‘There’s grace in complexity,’ writes Simard, referring to the forest, but Finding the Mother Tree contains plenty of examples on a literary level. The science explored within this book is fairly complex, and I initially had concerns that it might go over my head in places. Yet Simard proves herself to be a patient and engaging teacher, detailing her experiments and the significance of their results in terms that are simple enough for even a committed non-scientist to grasp. And while some passages do require careful attention, or perhaps even a second reading, she is adept at using vivid imagery to explain the complex mycorrhizal networks that lie at the heart of her work: a mushroom growing in the woods thus becomes ‘the visible tip of something deep and elaborate, like a thick lace tablecloth knitted into the forest floor’. Transferring water, carbon, nutrients and much more between trees, particularly from the towering ‘mother trees’ to the younger ones growing around them, these networks are presented to us in all their multifacetedness, ultimately coming across as nothing short of a miracle. When taken in the context of the planet as a whole, on which Simard sees everything as interconnected, it is suddenly easy to understand how the forest is so ‘much more than a collection of fast-growing trees’.
Though Finding the Mother Tree is firmly geared towards Simard’s astonishing career, she has done an excellent job of weaving her personal history into her professional life, giving a strong sense of where she comes from and who she is. The granddaughter of loggers, old photos and descriptions of her grandfather’s work give fascinating insights into a long-vanished way of life, while serious illness, bereavement and her own experience of motherhood offer a moving counterpoint to the notion of a mother tree engaging with her family. Anyone expecting straight-up science will not find that here – Simard is too much of an all-rounder not to include her more spiritual connection with the forests she works in – but the overall effect is well balanced and pleasing, allowing each reader to take from the book the aspects she finds most personally appealing.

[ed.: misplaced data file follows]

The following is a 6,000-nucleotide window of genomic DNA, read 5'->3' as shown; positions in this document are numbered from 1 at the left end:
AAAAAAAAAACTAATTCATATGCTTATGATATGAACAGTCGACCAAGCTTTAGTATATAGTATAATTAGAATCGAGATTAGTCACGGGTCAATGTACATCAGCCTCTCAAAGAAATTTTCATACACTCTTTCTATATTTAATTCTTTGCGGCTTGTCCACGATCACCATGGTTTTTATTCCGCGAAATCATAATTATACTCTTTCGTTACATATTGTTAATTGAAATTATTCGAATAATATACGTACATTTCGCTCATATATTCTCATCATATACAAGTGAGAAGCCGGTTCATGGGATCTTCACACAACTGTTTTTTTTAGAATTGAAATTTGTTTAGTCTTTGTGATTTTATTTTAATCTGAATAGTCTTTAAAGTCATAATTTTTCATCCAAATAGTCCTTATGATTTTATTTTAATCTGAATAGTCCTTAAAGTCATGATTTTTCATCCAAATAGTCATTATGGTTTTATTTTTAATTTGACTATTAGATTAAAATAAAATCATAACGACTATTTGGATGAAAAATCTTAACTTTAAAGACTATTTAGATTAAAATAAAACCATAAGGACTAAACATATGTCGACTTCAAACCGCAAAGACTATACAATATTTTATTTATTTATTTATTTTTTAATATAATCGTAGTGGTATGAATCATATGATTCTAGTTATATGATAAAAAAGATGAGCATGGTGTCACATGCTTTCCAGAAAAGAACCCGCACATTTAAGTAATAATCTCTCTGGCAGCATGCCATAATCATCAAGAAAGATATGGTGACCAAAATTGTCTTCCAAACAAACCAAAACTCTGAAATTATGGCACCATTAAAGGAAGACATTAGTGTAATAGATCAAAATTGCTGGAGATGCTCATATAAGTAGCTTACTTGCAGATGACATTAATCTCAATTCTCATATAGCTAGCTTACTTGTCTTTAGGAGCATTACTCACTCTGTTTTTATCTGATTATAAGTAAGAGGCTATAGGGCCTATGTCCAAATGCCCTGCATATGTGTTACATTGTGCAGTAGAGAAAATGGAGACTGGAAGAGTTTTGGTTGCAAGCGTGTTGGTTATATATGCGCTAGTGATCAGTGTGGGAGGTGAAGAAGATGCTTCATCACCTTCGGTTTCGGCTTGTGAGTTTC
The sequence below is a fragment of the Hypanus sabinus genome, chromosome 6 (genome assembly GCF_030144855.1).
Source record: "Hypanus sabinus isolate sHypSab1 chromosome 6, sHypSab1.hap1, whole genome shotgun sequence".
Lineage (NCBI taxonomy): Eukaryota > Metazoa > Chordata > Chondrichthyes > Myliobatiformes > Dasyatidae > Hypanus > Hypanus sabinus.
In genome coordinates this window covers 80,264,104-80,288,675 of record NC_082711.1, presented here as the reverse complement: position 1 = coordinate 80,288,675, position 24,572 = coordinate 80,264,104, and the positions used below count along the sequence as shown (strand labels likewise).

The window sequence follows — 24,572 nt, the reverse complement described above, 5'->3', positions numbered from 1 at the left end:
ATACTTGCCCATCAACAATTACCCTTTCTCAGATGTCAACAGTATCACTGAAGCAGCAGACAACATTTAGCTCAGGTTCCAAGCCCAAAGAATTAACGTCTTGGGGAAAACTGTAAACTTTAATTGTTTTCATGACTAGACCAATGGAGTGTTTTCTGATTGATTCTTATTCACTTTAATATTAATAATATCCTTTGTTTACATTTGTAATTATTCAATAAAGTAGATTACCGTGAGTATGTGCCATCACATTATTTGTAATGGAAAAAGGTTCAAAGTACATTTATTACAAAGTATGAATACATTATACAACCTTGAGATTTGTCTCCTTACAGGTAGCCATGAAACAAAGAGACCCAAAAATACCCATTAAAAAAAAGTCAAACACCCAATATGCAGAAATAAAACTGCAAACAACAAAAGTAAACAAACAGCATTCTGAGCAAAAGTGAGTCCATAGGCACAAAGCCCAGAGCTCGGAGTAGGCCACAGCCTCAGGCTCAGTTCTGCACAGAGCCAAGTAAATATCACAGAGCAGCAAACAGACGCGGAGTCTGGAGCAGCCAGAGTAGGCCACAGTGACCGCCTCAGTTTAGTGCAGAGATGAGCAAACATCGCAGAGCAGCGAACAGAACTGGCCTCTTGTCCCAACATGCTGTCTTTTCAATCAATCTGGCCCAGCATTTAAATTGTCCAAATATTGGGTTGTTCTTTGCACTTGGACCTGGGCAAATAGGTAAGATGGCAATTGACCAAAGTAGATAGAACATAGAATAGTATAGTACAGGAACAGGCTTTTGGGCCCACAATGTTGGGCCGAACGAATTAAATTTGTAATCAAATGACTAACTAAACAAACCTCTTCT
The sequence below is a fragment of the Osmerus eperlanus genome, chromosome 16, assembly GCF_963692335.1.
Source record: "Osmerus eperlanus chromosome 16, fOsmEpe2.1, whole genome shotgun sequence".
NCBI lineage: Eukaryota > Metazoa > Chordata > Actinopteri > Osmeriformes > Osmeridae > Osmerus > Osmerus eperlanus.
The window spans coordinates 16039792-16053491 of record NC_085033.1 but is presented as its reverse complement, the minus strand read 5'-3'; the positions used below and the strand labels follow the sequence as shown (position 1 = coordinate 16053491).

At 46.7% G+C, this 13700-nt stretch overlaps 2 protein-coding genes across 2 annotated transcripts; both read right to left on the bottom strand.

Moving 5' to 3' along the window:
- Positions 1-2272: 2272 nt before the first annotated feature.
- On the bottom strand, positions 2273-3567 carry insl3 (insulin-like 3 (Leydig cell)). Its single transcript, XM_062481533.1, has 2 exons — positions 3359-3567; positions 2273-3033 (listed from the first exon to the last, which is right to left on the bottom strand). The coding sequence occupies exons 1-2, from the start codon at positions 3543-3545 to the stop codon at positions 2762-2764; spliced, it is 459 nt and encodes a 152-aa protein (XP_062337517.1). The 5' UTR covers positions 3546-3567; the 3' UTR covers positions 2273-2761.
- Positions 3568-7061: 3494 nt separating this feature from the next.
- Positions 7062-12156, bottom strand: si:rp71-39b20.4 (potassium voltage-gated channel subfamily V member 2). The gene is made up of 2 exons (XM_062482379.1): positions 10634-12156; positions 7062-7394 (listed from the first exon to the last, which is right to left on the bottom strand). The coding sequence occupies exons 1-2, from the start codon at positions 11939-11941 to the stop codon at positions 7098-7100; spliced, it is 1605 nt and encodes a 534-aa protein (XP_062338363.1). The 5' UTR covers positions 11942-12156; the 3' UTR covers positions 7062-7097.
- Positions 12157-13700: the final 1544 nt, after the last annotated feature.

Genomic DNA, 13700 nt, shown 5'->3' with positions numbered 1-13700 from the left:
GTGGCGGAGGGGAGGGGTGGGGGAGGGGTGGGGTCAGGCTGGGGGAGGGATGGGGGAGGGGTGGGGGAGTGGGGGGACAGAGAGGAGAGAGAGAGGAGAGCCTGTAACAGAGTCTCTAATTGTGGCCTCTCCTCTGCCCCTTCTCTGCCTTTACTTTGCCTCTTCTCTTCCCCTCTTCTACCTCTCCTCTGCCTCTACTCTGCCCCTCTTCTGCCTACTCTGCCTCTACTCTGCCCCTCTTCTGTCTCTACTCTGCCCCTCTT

As much as she tries to convey a sense of herself as an ordinary woman leading an ordinary life – and her tone is certainly down to earth, without any kind of literary affect – there is something quite extraordinary about Finding the Mother Tree and its author. One woman she may be, and her work late to be acknowledged, but Simard has conducted scientific research that truly has the potential to change life on this planet and how we engage with the natural world. It takes more than one tree to make a forest, and more than one voice to effect lasting change, but this book, in its own quiet way, seems to contain the seeds of a revolution. After all, in the words of the author: ‘There is no moment too small in the world. Nothing should be lost.’ And without any doubt, Suzanne Simard’s voice is one that should not be allowed to go under.
Finding the Mother Tree: Uncovering the Wisdom and Intelligence of the Forest by Suzanne Simard is published in the UK by Allen Lane in digital and hardback. Many thanks to the publisher and NetGalley for so kindly providing a review copy.